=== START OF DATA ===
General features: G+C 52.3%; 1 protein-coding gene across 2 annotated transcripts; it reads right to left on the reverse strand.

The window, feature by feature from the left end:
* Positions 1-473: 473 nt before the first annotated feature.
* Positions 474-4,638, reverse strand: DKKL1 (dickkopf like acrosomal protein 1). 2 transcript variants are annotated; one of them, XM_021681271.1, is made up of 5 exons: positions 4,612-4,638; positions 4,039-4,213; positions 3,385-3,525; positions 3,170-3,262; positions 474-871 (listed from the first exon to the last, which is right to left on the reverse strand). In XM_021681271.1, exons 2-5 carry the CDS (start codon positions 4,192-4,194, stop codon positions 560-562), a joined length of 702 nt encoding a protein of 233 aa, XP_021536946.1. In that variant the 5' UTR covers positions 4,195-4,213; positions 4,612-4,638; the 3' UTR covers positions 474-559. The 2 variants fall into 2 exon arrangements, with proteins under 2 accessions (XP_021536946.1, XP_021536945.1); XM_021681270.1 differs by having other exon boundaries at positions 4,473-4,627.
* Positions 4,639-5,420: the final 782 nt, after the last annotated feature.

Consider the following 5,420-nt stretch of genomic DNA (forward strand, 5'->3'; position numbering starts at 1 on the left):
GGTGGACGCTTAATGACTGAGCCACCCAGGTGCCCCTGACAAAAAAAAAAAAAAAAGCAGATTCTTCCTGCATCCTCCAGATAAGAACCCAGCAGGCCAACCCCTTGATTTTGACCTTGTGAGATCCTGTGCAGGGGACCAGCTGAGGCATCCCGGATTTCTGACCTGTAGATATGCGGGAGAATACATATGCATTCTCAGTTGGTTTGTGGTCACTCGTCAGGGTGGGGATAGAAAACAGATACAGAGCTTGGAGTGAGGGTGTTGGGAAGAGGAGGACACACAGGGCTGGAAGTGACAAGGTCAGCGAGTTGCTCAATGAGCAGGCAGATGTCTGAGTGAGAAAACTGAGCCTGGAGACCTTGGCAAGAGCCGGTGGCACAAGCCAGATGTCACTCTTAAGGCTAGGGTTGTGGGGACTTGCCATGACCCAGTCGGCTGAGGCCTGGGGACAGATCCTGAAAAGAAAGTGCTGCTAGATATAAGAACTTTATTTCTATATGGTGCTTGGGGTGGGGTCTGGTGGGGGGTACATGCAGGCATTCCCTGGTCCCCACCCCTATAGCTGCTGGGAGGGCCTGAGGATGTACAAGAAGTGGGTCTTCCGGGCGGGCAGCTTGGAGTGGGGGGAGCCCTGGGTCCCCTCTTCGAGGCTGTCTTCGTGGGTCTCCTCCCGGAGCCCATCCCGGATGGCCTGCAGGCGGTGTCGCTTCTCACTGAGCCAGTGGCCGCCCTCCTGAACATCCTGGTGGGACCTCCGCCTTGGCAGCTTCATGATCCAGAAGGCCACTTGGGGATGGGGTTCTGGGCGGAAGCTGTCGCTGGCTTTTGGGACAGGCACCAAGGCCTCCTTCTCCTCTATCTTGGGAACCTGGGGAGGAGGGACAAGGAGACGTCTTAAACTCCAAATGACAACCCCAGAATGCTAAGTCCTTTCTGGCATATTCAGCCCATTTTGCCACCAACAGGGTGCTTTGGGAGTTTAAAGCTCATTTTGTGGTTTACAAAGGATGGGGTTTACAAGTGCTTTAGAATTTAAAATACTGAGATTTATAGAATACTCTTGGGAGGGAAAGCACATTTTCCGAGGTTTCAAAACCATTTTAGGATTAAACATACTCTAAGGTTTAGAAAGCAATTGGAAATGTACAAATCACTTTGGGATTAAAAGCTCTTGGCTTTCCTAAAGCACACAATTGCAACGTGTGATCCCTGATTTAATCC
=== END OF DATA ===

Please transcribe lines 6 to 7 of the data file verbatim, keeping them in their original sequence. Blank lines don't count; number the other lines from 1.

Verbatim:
Consider the following 5,420-nt stretch of genomic DNA (forward strand, 5'->3'; position numbering starts at 1 on the left):
GGTGGACGCTTAATGACTGAGCCACCCAGGTGCCCCTGACAAAAAAAAAAAAAAAAGCAGATTCTTCCTGCATCCTCCAGATAAGAACCCAGCAGGCCAACCCCTTGATTTTGACCTTGTGAGATCCTGTGCAGGGGACCAGCTGAGGCATCCCGGATTTCTGACCTGTAGATATGCGGGAGAATACATATGCATTCTCAGTTGGTTTGTGGTCACTCGTCAGGGTGGGGATAGAAAACAGATACAGAGCTTGGAGTGAGGGTGTTGGGAAGAGGAGGACACACAGGGCTGGAAGTGACAAGGTCAGCGAGTTGCTCAATGAGCAGGCAGATGTCTGAGTGAGAAAACTGAGCCTGGAGACCTTGGCAAGAGCCGGTGGCACAAGCCAGATGTCACTCTTAAGGCTAGGGTTGTGGGGACTTGCCATGACCCAGTCGGCTGAGGCCTGGGGACAGATCCTGAAAAGAAAGTGCTGCTAGATATAAGAACTTTATTTCTATATGGTGCTTGGGGTGGGGTCTGGTGGGGGGTACATGCAGGCATTCCCTGGTCCCCACCCCTATAGCTGCTGGGAGGGCCTGAGGATGTACAAGAAGTGGGTCTTCCGGGCGGGCAGCTTGGAGTGGGGGGAGCCCTGGGTCCCCTCTTCGAGGCTGTCTTCGTGGGTCTCCTCCCGGAGCCCATCCCGGATGGCCTGCAGGCGGTGTCGCTTCTCACTGAGCCAGTGGCCGCCCTCCTGAACATCCTGGTGGGACCTCCGCCTTGGCAGCTTCATGATCCAGAAGGCCACTTGGGGATGGGGTTCTGGGCGGAAGCTGTCGCTGGCTTTTGGGACAGGCACCAAGGCCTCCTTCTCCTCTATCTTGGGAACCTGGGGAGGAGGGACAAGGAGACGTCTTAAACTCCAAATGACAACCCCAGAATGCTAAGTCCTTTCTGGCATATTCAGCCCATTTTGCCACCAACAGGGTGCTTTGGGAGTTTAAAGCTCATTTTGTGGTTTACAAAGGATGGGGTTTACAAGTGCTTTAGAATTTAAAATACTGAGATTTATAGAATACTCTTGGGAGGGAAAGCACATTTTCCGAGGTTTCAAAACCATTTTAGGATTAAACATACTCTAAGGTTTAGAAAGCAATTGGAAATGTACAAATCACTTTGGGATTAAAAGCTCTTGGCTTTCCTAAAGCACACAATTGCAACGTGTGATCCCTGATTTAATCC